There are many benefits to treating hearing loss, but perhaps the most important one is beyond our conscious perception. In addition to the other items on your ‘Pro’ list, intervening in hearing loss with hearing aids or a cochlear implant can boost your brain health!   

 

Many people suffer from hearing loss, but only a very small percentage actually decide to pursue treatment. One in eight Americans over the age of 12 display hearing loss in both ears and that number grows exponentially in older people. In those over 65 years of age, one third of people have hearing loss. By the time you reach 85 years old, more than 80% of your peers will demonstrate difficulty hearing. 

 

Hearing loss treatment 

Commonly, people who do decide to invest in hearing aids wait an average of 10 years before they make the commitment. And it’s a rare few who do end up seeking treatment. The National Institutes of Health (NIH) estimates that though there are nearly 30 million Americans that could benefit from using hearing aids, only around 30% have used them.

 

A recent survey from Clear Living, a health and wellness site, shows us that people are hesitant to even undergo a hearing test. 66% of respondents reported anxiety surrounding hearing tests, with 41% of that group explaining that they feared the results confirming medical hearing loss. Not only are we reluctant to treat hearing loss, we also shy away from even confronting the condition.

 

The reasons people are wary of pursuing treatment for hearing loss can range from old-fashioned stigmas around aging to cost to concerns about mechanical or product reliability. Though the investment in hearing health can be intimidating for some, the payoff of doing so is immense.

 

Dangers of untreated hearing loss

Untreated hearing loss has been linked to depression and feelings of isolation. We humans are social animals and connection is essential to our mental and emotional wellbeing. When communication becomes difficult, our ability to connect is inherently damaged. Relationships with family members and loved ones can become strained and people with hearing loss often withdraw from their most treasured social activities and hobbies.

 

But more than mental health and emotional wellbeing, our brains are fundamentally connected to our hearing.

 

Hearing happens in the brain

Our ears are the poster child for hearing, but much of what we perceive as our sense of hearing actually happens in the brain. Sound information is collected from our external world by our ears, and the important cells within the inner ear receive that information and transmit electrical signals to the brain via the auditory nerve. There, processing centers decode these signals and turn them into the noise and language we think of as ‘hearing.’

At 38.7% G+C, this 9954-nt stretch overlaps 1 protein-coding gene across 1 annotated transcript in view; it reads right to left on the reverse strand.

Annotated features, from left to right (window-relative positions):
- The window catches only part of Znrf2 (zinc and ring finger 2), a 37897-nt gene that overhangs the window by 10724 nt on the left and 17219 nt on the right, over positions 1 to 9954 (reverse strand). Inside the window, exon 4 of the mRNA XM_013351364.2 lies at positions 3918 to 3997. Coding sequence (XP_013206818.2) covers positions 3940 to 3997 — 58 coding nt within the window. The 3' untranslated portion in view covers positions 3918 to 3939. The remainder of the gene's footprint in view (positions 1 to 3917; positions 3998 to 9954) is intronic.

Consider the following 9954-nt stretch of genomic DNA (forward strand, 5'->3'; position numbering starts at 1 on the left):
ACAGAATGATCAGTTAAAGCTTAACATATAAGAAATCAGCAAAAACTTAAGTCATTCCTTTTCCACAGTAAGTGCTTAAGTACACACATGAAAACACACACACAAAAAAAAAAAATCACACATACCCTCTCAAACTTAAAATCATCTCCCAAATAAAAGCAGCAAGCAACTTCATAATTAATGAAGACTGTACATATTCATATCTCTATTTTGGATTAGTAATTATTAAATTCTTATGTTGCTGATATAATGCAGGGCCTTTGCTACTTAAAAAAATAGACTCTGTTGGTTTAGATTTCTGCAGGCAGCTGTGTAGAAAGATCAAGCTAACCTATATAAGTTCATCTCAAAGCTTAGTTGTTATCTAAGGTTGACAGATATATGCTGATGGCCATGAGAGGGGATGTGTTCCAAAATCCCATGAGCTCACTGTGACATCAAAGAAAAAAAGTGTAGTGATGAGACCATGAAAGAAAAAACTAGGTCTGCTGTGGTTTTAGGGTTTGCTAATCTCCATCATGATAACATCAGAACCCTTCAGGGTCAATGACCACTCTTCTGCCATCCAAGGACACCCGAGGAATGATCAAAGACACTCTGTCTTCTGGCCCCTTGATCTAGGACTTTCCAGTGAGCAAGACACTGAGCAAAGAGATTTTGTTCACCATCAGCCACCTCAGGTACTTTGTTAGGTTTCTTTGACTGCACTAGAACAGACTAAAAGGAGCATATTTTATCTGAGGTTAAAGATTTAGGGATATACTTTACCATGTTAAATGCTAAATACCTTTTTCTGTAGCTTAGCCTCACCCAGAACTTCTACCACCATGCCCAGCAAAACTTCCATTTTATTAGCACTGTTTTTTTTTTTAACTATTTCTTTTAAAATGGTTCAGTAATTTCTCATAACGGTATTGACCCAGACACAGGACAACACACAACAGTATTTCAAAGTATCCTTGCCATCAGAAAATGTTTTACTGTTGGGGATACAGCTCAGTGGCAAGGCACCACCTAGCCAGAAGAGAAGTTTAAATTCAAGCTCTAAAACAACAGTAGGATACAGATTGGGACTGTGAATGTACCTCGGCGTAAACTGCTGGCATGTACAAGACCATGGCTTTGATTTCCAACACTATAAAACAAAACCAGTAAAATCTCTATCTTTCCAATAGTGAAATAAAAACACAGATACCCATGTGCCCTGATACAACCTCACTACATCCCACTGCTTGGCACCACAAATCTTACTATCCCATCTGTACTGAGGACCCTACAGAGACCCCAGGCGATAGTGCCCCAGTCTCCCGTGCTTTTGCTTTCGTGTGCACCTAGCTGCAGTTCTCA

How the brain reacts to hearing loss

When the fine cells of the inner ear begin to deteriorate due to the natural aging process or because of damage from too-loud noise, they do not regrow. Instead, we are simply less able to receive sound information to pass onto the brain for processing. This can lead to an overtaxing of the brain, constantly trying to put together the sounds of the world around you without all the necessary information. It’s like trying to do a puzzle when you’re missing half the pieces! 

 

Of course, the brain will then have to burn through a tremendous amount of energy to accomplish listening tasks that used to come easily. This can lead to fatigue, stress, anxiety and even dementia. Our bodies and brains become vulnerable.

 

Treating hearing loss can help

Now, imagine you’re doing that puzzle missing half the pieces. Twenty minutes into your frustrating pursuit, someone reveals another 30% of the pieces. Suddenly, your undertaking is much less stressful and things begin to make sense again. There’s a good chance you can complete the puzzle and even enjoy the process. 

 

That is what intervening in hearing loss with hearing aids can feel like. Using discreet and powerful technology, today’s hearing aids do a pretty terrific job of amplifying the sounds of your external world. They can even toggle between programs so that phone calls on your smartphone integrate seamlessly. Now, your brain is receiving much more sound information and the processing centers don’t have the same sense of intense disruption as when hearing aids aren’t present. 

 

Most hearing aid wearers report wishing they’d intervened sooner and that they’d recommend hearing aids to their friends. If you’re ready to schedule a hearing test, contact our team of hearing health professionals. We’re ready to listen to your concerns, discern your level of hearing loss and get you started on a path to better hearing health.